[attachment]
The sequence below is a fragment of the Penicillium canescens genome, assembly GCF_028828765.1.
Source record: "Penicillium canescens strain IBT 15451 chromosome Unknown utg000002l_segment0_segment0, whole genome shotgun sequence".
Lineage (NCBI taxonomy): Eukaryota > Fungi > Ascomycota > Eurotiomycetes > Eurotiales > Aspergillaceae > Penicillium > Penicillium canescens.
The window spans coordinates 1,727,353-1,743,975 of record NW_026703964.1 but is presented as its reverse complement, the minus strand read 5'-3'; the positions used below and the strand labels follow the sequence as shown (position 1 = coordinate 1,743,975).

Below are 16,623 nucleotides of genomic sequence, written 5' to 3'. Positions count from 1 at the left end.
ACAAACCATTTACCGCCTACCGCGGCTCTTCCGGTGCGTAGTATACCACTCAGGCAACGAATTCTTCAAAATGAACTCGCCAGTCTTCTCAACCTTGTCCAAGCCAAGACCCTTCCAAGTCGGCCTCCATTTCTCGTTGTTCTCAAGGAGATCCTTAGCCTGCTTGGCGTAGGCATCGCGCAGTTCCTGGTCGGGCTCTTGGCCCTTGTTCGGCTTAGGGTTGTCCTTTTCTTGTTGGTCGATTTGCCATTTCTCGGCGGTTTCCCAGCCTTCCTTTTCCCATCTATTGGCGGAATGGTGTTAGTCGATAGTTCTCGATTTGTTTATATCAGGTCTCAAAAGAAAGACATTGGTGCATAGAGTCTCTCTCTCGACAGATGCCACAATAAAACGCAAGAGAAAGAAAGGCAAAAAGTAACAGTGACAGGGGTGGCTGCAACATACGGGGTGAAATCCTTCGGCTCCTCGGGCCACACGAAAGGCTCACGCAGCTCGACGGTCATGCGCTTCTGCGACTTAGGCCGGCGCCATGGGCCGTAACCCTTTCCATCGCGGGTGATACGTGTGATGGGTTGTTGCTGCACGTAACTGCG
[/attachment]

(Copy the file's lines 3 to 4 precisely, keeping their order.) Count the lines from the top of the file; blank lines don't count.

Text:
Lineage (NCBI taxonomy): Eukaryota > Fungi > Ascomycota > Eurotiomycetes > Eurotiales > Aspergillaceae > Penicillium > Penicillium canescens.
The window spans coordinates 1,727,353-1,743,975 of record NW_026703964.1 but is presented as its reverse complement, the minus strand read 5'-3'; the positions used below and the strand labels follow the sequence as shown (position 1 = coordinate 1,743,975).